I’ve experienced the same problem as John with the same sequence of Miles spectra which Robin used. The response profiles calculated for each star give an excellent match with the Miles spectrum for that star but differ from star to star. All the spectra were taken over a period of an hour at an air mass of around 1.2 with no change to the equipment including focus and no obvious change in atmospheric conditions. However, I do live about 50 miles west of Heathrow and planes are flying over at high altitude all the time. I recently asked on the ARAS Forum if anyone have noticed changes in atmospheric response due to aircraft con trails but so far there has been no response. Possibly a bit of a long shot.
I repeated the exercise a few days later and found the same variation, again different response profiles from star to star but no consistency with the first set. I now plan to experiment with varying the position of the guide star relative to the slit for the same star to see what effect this has. That will not be for a while as the forecast here is bad for several days.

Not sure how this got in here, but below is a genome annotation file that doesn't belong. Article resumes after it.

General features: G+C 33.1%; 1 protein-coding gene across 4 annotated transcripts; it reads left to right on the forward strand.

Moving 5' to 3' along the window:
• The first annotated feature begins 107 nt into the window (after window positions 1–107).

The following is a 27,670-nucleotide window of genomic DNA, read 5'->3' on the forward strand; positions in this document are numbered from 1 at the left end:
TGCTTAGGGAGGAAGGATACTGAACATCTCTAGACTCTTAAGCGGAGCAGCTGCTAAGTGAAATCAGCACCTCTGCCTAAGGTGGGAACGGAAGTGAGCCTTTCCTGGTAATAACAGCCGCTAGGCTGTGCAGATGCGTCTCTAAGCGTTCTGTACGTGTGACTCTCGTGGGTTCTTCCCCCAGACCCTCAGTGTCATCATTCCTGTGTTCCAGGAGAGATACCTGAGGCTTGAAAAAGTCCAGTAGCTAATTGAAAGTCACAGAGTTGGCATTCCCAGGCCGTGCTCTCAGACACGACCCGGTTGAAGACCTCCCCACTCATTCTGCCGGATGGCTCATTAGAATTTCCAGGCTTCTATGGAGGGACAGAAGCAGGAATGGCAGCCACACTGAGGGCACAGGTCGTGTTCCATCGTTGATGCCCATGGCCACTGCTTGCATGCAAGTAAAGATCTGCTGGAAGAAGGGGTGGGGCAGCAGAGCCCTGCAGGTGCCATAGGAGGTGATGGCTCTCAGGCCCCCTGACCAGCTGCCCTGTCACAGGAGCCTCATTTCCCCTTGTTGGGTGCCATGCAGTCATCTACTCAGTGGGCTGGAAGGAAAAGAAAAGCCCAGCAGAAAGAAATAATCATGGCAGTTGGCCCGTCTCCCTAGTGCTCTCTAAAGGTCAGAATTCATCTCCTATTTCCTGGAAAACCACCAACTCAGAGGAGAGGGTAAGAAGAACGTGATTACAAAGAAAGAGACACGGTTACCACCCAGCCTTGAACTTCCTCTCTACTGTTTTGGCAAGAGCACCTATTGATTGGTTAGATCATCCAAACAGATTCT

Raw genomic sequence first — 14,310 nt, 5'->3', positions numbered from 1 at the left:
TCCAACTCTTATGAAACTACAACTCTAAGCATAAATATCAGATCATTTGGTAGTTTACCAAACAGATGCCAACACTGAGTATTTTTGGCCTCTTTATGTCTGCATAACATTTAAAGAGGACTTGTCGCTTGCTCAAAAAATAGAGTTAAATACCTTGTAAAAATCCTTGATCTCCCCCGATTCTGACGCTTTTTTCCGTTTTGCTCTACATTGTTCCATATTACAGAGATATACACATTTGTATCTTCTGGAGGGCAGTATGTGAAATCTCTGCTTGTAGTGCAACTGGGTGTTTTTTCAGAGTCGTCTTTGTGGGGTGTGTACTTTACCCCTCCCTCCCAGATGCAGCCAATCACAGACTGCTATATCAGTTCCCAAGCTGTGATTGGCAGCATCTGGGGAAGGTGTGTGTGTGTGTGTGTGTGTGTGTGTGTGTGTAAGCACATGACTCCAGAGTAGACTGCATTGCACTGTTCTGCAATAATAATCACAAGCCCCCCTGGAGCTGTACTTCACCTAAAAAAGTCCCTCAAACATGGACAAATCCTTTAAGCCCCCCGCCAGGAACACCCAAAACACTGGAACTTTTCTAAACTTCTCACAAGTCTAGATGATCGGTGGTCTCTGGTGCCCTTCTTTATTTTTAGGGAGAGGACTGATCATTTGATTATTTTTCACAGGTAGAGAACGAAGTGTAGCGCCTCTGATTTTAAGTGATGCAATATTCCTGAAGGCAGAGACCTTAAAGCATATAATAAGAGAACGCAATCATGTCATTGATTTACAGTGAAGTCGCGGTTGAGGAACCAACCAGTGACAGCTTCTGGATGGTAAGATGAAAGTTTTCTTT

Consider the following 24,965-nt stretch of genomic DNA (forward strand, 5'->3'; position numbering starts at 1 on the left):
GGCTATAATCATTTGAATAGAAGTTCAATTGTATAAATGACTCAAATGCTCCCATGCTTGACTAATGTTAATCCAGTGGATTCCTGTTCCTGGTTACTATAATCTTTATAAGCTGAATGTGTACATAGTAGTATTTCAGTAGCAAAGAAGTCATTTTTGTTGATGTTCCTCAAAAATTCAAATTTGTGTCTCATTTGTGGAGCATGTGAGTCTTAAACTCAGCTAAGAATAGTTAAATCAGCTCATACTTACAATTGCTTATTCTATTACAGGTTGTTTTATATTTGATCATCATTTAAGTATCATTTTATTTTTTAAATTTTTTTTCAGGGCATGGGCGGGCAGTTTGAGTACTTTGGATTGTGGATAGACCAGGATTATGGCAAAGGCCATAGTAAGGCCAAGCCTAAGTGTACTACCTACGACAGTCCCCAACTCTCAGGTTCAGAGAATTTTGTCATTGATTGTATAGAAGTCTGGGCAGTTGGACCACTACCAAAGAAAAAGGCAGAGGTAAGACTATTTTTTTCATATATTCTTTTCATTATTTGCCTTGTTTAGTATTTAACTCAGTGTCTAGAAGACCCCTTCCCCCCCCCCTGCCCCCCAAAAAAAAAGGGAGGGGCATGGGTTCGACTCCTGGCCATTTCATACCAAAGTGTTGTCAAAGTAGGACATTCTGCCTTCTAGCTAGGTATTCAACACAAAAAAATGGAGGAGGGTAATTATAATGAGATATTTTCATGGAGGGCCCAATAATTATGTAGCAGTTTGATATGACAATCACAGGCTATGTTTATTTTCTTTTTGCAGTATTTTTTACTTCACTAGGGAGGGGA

I’m using a LISA with a 23 micron slit on a C11 with a focal reducer operating at f/5.5. The slit size on the sky is 3.1″ which is a reasonable match to the seeing here. These is a noticeable fishtail on the spectra due to a combination of chromatic aberration in the LISA and the FR lens but I include the full fishtail that in the binning zone and do this with the same binning zone for all the stars. I use the optimal binning option in ISIS but switching that off has no effect on the derived response profiles. It is not a problem with smoothing the response profile as the effect is much larger than any variation that causes.